Conscientisation : a motive behind the selected poems of Sepamla, Serote, Gwala and Mtshali.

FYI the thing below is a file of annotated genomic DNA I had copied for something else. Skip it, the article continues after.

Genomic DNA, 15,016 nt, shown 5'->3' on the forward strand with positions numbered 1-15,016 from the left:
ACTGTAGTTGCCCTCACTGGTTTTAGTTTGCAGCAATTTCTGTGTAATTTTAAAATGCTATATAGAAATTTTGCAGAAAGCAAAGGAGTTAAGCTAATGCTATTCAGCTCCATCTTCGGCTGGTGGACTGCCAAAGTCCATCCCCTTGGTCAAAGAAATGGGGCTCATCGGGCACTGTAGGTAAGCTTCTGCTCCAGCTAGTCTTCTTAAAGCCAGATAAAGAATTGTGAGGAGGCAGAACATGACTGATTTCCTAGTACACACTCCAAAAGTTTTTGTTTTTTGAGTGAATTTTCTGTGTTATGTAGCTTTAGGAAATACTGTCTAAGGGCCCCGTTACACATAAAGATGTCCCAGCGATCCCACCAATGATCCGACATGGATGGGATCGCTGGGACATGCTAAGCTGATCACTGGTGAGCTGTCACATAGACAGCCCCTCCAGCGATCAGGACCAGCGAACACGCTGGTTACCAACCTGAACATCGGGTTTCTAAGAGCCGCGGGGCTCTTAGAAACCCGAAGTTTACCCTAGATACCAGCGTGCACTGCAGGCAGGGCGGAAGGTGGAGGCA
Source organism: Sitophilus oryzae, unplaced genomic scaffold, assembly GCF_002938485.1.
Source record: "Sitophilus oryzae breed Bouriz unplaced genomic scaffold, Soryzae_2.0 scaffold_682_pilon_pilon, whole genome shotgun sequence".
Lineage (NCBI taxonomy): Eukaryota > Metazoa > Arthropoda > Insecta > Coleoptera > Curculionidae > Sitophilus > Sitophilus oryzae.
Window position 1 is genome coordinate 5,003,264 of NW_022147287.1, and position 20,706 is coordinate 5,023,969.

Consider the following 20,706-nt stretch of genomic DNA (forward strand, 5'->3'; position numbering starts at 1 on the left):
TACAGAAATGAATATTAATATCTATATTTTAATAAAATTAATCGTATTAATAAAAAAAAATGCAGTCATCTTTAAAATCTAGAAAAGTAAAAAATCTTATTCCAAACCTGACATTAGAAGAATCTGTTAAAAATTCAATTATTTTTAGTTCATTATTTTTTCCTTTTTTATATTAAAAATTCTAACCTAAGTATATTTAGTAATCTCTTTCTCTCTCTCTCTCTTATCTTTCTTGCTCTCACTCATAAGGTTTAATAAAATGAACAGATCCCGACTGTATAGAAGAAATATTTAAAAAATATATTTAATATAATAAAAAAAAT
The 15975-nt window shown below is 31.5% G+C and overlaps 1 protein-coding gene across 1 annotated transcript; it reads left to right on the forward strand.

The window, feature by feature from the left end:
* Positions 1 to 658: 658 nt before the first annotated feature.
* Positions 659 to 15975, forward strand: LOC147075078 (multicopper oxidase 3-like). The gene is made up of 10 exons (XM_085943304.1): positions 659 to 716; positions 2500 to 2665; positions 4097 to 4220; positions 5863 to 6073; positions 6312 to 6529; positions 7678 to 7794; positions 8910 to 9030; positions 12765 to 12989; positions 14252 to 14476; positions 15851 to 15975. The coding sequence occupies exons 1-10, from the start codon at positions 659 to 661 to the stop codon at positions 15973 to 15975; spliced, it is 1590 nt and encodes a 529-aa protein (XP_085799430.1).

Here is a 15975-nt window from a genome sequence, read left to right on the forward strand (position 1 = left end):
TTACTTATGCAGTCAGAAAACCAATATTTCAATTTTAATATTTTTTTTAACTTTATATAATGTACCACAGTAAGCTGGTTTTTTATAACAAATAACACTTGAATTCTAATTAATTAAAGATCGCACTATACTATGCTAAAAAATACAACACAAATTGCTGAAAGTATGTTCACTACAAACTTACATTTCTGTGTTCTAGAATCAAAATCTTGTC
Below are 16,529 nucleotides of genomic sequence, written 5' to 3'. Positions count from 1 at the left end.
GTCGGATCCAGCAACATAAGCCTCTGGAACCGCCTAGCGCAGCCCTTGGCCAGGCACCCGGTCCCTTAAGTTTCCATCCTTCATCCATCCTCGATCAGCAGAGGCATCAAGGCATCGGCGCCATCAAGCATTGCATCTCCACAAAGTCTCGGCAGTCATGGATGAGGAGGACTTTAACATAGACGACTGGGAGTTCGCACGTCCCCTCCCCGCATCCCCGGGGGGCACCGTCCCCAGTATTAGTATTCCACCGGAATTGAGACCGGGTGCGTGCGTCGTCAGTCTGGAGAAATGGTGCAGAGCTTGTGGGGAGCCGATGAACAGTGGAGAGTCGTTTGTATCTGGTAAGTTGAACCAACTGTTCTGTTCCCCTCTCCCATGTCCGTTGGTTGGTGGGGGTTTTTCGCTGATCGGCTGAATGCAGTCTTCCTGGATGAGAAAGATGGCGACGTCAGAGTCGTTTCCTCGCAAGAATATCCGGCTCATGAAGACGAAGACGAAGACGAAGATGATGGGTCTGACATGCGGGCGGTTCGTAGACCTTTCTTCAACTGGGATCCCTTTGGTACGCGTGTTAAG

The thesis looks at how the poets Sepamla, Serote, Gwala and Mtshali (SSGM) make concerted efforts to demonstrate how different forms of social activities have sought to whitewash black people in believing myths about themselves. These myths were perpetuated by the government of apartheid policies and its related bureaucratic organs like the education system. The fallacies were also communicated through biased literature and denigrating terminologies. The study analyses how the selected poems of SSGM set out to conscientize black people to realise how they had unconsciously accepted certain behaviours. This had led them to compare themselves to the “privileged cultures” and to strive to be identified with those who were in power and those who were despised and were therefore powerless. The main aim of this study is to demonstrate how the poetry of Sepamla, Serote, Gwala and Mtshali exposed the extent to which black people had been psychologically subjected to internalising negative views of who they were. From the title of the thesis we note a claim that conscientization was the motive behind the poetry of Sepamla, Serote, Gwala, and Mtshali. This claim was discerned from the poetry that was analysed. It was also deemed fit to verify this through structured interviews and questionnaires that were arranged and conducted with the poets. However the interviews did not include the late Sepamla who had been called to higher service by the time the research was conducted. The researcher’s interactions with the poets confirmed the claim that conscientization was indeed the motive behind their poetry. Aspects of peoples’ lives which had been targeted as tools for disempowering black people were experienced in the form of racism, apartheid policies, Bantustan institutions, and laws, demeaning terminologies, cultural superiority, and prejudiced beliefs, arts, music, literature, theatre and sport. An analysis of the poetry under review led to the conclusion that the poetry of SSGM was not protest poetry as some scholars had claimed. The aim of the poetry was not to instigate any militancy against oppressors but to make black people aware of their identity and to affirm them in their resistance against cultural hegemony. The study makes use of Marxist theories and specifically cites those aspects which relate to the tools used to analyse the poetry of SSGM. Georg Lukacs’s viewpoint that literature reflects the social reality of its time is applied to some of the selected poetry. Eagleton and Althusser talk about the formalization of literature which makes ideology to become visible to the reader. Gramsci says the task of producing and disseminating ideology is performed by organic intellectuals. Writers are regarded as organic intellectuals. In spite of the limiting circumstances the four black writers whose poetry is being considered, managed to conscientize people around issues that needed to be opposed or rejected. This study is significant in so far as it exposed how poetry of black selected writers conscientized people and indirectly contributed to the liberation of the oppressed in South Africa. It is suggested that further studies are undertaken to re-assess the role of literature written by the black writers during the apartheid regime. A special attention must be given to those literary works that were banned and reasons for such action by those who were hell bent on subjugating black people. One of the challenges encountered during the research was that some of the books were out of print. However, a thorough and persistent search did result in the final access to those books which were not easily available.
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